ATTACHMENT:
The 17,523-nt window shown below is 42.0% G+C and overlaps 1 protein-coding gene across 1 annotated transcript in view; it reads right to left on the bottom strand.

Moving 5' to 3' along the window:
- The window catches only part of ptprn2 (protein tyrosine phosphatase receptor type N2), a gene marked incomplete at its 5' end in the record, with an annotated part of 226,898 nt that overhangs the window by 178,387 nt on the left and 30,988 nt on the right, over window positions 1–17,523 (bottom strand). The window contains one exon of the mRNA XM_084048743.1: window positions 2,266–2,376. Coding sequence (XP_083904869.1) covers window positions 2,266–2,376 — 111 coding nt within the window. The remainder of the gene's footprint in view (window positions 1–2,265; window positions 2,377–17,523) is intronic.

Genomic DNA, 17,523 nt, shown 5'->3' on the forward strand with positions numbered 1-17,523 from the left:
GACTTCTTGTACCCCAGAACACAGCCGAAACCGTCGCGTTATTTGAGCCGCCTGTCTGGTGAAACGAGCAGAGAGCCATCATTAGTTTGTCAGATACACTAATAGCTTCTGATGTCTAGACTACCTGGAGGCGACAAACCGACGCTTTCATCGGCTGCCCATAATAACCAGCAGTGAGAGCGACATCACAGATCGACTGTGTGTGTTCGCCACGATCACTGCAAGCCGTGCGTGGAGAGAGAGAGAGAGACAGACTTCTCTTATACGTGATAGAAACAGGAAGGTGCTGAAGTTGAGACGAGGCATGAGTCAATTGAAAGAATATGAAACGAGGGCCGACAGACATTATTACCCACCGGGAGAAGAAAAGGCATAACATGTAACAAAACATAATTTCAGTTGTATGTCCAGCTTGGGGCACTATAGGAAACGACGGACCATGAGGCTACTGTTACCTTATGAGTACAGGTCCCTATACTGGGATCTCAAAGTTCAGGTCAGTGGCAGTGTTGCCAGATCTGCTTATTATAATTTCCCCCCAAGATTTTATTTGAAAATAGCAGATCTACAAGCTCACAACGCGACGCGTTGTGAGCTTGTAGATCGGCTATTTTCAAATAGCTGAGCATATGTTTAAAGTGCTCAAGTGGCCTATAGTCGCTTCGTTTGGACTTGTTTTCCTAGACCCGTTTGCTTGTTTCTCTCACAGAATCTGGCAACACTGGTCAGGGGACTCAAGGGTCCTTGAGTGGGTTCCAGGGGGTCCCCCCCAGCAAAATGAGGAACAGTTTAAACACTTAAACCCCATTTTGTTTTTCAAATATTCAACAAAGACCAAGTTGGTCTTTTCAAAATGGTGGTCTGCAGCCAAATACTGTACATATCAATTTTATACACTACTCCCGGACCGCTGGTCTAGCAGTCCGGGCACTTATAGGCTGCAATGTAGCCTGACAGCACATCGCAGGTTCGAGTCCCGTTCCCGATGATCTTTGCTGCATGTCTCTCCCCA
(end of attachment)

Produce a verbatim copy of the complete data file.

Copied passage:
The 17,523-nt window shown below is 42.0% G+C and overlaps 1 protein-coding gene across 1 annotated transcript in view; it reads right to left on the bottom strand.

Moving 5' to 3' along the window:
- The window catches only part of ptprn2 (protein tyrosine phosphatase receptor type N2), a gene marked incomplete at its 5' end in the record, with an annotated part of 226,898 nt that overhangs the window by 178,387 nt on the left and 30,988 nt on the right, over window positions 1–17,523 (bottom strand). The window contains one exon of the mRNA XM_084048743.1: window positions 2,266–2,376. Coding sequence (XP_083904869.1) covers window positions 2,266–2,376 — 111 coding nt within the window. The remainder of the gene's footprint in view (window positions 1–2,265; window positions 2,377–17,523) is intronic.

Genomic DNA, 17,523 nt, shown 5'->3' on the forward strand with positions numbered 1-17,523 from the left:
GACTTCTTGTACCCCAGAACACAGCCGAAACCGTCGCGTTATTTGAGCCGCCTGTCTGGTGAAACGAGCAGAGAGCCATCATTAGTTTGTCAGATACACTAATAGCTTCTGATGTCTAGACTACCTGGAGGCGACAAACCGACGCTTTCATCGGCTGCCCATAATAACCAGCAGTGAGAGCGACATCACAGATCGACTGTGTGTGTTCGCCACGATCACTGCAAGCCGTGCGTGGAGAGAGAGAGAGAGACAGACTTCTCTTATACGTGATAGAAACAGGAAGGTGCTGAAGTTGAGACGAGGCATGAGTCAATTGAAAGAATATGAAACGAGGGCCGACAGACATTATTACCCACCGGGAGAAGAAAAGGCATAACATGTAACAAAACATAATTTCAGTTGTATGTCCAGCTTGGGGCACTATAGGAAACGACGGACCATGAGGCTACTGTTACCTTATGAGTACAGGTCCCTATACTGGGATCTCAAAGTTCAGGTCAGTGGCAGTGTTGCCAGATCTGCTTATTATAATTTCCCCCCAAGATTTTATTTGAAAATAGCAGATCTACAAGCTCACAACGCGACGCGTTGTGAGCTTGTAGATCGGCTATTTTCAAATAGCTGAGCATATGTTTAAAGTGCTCAAGTGGCCTATAGTCGCTTCGTTTGGACTTGTTTTCCTAGACCCGTTTGCTTGTTTCTCTCACAGAATCTGGCAACACTGGTCAGGGGACTCAAGGGTCCTTGAGTGGGTTCCAGGGGGTCCCCCCCAGCAAAATGAGGAACAGTTTAAACACTTAAACCCCATTTTGTTTTTCAAATATTCAACAAAGACCAAGTTGGTCTTTTCAAAATGGTGGTCTGCAGCCAAATACTGTACATATCAATTTTATACACTACTCCCGGACCGCTGGTCTAGCAGTCCGGGCACTTATAGGCTGCAATGTAGCCTGACAGCACATCGCAGGTTCGAGTCCCGTTCCCGATGATCTTTGCTGCATGTCTCTCCCCA